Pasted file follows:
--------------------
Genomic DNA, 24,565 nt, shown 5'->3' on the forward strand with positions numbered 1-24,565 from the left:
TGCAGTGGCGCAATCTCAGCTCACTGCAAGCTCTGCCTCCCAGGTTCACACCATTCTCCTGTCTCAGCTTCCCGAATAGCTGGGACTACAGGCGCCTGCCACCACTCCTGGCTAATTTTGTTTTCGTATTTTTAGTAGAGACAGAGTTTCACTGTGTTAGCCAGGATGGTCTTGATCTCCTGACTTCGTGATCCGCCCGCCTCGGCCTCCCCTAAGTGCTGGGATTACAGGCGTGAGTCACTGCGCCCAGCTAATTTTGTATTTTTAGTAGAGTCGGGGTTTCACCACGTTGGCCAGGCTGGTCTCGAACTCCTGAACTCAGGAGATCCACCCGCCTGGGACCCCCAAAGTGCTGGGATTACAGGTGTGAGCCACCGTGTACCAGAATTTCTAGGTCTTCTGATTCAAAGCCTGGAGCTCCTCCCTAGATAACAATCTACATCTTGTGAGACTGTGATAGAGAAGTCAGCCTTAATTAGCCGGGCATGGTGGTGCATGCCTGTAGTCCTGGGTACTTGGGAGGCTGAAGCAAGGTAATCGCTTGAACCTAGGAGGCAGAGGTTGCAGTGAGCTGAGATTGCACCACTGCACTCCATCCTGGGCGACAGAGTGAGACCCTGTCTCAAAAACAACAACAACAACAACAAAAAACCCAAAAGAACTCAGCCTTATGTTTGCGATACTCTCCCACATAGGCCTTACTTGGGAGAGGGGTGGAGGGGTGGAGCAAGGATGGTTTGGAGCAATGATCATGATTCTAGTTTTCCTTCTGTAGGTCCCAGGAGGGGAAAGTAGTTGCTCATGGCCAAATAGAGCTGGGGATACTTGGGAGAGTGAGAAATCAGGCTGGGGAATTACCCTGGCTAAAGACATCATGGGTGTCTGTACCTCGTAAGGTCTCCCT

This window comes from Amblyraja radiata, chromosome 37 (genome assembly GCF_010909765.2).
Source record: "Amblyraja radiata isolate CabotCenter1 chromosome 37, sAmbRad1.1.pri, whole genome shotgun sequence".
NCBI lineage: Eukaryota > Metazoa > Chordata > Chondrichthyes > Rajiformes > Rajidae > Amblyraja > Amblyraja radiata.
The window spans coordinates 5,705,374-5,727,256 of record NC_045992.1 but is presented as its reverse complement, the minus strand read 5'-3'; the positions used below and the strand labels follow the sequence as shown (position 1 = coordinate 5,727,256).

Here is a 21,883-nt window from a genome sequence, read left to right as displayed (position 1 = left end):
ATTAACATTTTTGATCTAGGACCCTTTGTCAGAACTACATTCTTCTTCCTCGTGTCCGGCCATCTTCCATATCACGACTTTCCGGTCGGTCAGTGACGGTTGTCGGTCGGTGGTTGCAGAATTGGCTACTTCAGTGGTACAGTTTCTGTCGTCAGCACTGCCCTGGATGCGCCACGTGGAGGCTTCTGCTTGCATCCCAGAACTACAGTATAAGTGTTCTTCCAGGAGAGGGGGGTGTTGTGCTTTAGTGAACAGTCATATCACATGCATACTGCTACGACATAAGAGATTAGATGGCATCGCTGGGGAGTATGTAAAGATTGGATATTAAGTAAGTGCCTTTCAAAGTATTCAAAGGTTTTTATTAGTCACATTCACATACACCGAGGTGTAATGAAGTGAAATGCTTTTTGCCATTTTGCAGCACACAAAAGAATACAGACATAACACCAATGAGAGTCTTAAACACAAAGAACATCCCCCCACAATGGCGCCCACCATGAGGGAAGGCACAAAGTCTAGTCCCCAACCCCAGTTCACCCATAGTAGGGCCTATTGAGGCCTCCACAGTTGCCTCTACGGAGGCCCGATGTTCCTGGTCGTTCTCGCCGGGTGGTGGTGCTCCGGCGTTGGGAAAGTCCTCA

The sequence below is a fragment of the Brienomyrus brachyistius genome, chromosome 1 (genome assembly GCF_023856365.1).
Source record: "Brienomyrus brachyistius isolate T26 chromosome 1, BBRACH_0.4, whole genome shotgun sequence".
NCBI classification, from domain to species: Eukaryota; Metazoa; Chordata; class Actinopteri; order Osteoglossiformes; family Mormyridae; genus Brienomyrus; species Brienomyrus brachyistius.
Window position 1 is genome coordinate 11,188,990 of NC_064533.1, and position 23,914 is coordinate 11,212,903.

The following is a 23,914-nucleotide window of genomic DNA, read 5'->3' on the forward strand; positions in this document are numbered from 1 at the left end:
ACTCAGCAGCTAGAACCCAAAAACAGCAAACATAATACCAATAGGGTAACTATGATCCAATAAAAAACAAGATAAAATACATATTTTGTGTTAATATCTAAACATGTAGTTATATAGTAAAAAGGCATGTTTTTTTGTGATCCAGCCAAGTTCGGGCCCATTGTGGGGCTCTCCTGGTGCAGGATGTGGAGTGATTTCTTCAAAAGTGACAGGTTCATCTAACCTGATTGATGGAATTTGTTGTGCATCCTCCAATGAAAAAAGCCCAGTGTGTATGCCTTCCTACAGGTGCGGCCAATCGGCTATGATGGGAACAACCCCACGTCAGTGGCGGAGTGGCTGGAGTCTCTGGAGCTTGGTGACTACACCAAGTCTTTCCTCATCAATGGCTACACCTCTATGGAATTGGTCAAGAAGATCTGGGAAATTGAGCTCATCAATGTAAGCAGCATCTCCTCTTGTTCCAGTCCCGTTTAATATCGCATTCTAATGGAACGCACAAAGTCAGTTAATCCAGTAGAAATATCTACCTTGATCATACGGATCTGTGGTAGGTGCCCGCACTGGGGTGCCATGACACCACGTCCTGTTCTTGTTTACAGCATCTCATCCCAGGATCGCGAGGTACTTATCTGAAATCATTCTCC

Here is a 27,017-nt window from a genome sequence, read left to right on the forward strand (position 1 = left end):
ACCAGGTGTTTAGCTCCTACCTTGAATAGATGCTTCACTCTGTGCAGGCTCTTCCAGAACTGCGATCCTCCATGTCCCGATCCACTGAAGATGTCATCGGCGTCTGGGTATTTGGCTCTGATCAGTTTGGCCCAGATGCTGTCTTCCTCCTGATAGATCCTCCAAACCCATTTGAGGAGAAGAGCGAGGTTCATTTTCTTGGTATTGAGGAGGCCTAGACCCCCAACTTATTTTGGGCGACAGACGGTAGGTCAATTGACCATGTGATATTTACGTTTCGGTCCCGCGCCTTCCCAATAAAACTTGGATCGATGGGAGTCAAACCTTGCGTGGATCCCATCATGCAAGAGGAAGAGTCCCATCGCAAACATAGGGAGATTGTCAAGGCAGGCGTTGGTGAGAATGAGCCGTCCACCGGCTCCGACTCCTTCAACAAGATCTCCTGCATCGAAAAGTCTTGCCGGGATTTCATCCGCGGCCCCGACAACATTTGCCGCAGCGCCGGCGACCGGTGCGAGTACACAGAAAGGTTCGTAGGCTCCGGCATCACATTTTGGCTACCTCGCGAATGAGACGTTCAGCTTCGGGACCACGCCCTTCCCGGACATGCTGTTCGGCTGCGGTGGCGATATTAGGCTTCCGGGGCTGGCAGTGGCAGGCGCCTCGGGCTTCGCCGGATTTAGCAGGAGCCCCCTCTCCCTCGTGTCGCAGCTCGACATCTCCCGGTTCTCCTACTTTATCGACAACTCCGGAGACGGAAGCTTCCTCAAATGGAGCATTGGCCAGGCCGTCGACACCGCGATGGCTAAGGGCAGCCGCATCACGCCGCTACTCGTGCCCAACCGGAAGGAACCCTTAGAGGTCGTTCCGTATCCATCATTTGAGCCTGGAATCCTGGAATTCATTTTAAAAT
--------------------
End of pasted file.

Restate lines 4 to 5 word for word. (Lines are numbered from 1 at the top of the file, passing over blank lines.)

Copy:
Source record: "Amblyraja radiata isolate CabotCenter1 chromosome 37, sAmbRad1.1.pri, whole genome shotgun sequence".
NCBI lineage: Eukaryota > Metazoa > Chordata > Chondrichthyes > Rajiformes > Rajidae > Amblyraja > Amblyraja radiata.